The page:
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      Improving standards in brain-behavior correlation analyses


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          Associations between two variables, for instance between brain and behavioral measurements, are often studied using correlations, and in particular Pearson correlation. However, Pearson correlation is not robust: outliers can introduce false correlations or mask existing ones. These problems are exacerbated in brain imaging by a widespread lack of control for multiple comparisons, and several issues with data interpretations. We illustrate these important problems associated with brain-behavior correlations, drawing examples from published articles. We make several propositions to alleviate these problems.

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          Toward evidence-based medical statistics. 1: The P value fallacy.

          An important problem exists in the interpretation of modern medical research data: Biological understanding and previous research play little formal role in the interpretation of quantitative results. This phenomenon is manifest in the discussion sections of research articles and ultimately can affect the reliability of conclusions. The standard statistical approach has created this situation by promoting the illusion that conclusions can be produced with certain "error rates," without consideration of information from outside the experiment. This statistical approach, the key components of which are P values and hypothesis tests, is widely perceived as a mathematically coherent approach to inference. There is little appreciation in the medical community that the methodology is an amalgam of incompatible elements, whose utility for scientific inference has been the subject of intense debate among statisticians for almost 70 years. This article introduces some of the key elements of that debate and traces the appeal and adverse impact of this methodology to the P value fallacy, the mistaken idea that a single number can capture both the long-run outcomes of an experiment and the evidential meaning of a single result. This argument is made as a prelude to the suggestion that another measure of evidence should be used--the Bayes factor, which properly separates issues of long-run behavior from evidential strength and allows the integration of background knowledge with statistical findings.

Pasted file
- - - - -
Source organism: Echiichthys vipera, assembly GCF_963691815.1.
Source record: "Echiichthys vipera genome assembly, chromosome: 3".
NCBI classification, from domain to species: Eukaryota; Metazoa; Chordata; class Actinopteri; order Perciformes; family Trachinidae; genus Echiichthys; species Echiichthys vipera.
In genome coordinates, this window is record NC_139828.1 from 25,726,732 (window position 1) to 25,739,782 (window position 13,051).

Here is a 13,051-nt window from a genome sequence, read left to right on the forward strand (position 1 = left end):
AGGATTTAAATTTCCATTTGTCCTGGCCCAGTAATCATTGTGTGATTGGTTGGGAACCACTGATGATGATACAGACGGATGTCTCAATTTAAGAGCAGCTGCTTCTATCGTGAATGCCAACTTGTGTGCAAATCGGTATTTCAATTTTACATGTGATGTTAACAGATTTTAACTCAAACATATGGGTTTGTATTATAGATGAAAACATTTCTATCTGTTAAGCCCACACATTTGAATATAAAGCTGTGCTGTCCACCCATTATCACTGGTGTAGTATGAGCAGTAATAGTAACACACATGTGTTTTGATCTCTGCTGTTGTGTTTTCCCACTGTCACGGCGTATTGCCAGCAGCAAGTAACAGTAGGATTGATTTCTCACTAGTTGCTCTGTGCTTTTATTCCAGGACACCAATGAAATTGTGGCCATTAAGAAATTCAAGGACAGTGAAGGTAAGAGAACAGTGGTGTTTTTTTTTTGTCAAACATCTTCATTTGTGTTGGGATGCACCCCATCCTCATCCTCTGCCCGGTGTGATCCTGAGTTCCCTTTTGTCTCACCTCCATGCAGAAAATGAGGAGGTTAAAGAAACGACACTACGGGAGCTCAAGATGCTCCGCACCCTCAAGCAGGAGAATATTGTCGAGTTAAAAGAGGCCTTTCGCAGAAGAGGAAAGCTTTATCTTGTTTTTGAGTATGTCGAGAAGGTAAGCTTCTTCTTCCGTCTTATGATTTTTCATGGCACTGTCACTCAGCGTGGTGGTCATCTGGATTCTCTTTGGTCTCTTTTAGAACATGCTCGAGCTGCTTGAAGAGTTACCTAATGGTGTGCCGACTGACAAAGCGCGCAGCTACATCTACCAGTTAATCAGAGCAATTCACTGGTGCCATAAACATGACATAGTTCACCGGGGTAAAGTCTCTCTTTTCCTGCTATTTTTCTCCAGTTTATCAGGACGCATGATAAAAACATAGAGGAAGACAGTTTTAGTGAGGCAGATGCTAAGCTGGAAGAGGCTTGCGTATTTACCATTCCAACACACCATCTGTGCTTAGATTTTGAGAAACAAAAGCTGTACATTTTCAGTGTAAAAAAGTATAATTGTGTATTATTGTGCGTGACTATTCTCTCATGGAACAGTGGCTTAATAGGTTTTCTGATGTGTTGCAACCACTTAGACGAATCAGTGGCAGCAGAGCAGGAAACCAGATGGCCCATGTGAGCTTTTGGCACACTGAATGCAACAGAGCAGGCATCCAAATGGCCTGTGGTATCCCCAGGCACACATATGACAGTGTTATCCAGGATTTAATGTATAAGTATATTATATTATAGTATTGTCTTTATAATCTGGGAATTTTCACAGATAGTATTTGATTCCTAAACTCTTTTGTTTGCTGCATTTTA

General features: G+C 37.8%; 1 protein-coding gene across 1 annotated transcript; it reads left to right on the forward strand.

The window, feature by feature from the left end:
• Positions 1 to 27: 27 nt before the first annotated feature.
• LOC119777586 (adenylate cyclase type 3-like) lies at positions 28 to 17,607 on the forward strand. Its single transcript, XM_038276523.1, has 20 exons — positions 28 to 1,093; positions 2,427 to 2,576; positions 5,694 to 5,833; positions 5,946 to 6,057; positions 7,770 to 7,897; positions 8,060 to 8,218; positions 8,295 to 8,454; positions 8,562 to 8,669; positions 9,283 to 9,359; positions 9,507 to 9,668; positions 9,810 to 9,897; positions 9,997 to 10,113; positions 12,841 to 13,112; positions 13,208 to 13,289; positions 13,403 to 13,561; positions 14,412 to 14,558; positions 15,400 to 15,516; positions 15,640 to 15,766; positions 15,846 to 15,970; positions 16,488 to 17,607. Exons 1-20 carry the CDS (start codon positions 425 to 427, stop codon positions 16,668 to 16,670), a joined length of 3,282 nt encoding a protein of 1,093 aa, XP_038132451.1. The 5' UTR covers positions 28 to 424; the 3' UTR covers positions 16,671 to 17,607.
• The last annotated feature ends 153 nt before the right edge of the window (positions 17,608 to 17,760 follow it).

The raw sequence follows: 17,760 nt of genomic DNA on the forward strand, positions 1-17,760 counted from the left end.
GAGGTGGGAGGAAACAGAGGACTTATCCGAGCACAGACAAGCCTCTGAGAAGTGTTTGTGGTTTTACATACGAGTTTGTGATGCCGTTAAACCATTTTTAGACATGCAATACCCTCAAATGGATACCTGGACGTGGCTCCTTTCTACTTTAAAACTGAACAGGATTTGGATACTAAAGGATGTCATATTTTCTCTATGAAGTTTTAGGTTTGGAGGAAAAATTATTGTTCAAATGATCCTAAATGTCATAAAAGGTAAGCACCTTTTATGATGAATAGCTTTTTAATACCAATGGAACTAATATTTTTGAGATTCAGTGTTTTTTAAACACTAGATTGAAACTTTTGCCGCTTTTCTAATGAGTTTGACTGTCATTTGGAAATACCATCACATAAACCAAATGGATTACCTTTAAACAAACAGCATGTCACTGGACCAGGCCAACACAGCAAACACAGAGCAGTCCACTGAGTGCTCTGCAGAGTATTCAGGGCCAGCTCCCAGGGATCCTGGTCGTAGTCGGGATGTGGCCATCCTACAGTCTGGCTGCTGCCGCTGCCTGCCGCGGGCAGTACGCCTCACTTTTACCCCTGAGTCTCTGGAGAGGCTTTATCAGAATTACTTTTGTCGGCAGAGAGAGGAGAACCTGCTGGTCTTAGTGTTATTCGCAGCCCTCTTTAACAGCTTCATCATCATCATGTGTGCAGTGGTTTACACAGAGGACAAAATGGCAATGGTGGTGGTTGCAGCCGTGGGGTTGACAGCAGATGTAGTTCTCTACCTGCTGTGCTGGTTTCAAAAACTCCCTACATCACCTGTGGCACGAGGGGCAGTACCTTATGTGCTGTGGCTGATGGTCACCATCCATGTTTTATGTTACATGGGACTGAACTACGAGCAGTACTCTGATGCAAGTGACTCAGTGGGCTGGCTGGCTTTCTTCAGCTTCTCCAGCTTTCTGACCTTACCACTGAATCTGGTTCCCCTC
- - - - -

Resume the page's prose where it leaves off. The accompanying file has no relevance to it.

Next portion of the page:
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            What is the probability of replicating a statistically significant effect?

            If an initial experiment produces a statistically significant effect, what is the probability that this effect will be replicated in a follow-up experiment? I argue that this seemingly fundamental question can be interpreted in two very different ways and that its answer is, in practice, virtually unknowable under either interpretation. Although the data from an initial experiment can be used to estimate one type of replication probability, this estimate will rarely be precise enough to be of any use. The other type of replication probability is also unknowable, because it depends on unknown aspects of the research context. Thus, although it would be nice to know the probability of replicating a significant effect, researchers must accept the fact that they generally cannot determine this information, whichever type of replication probability they seek.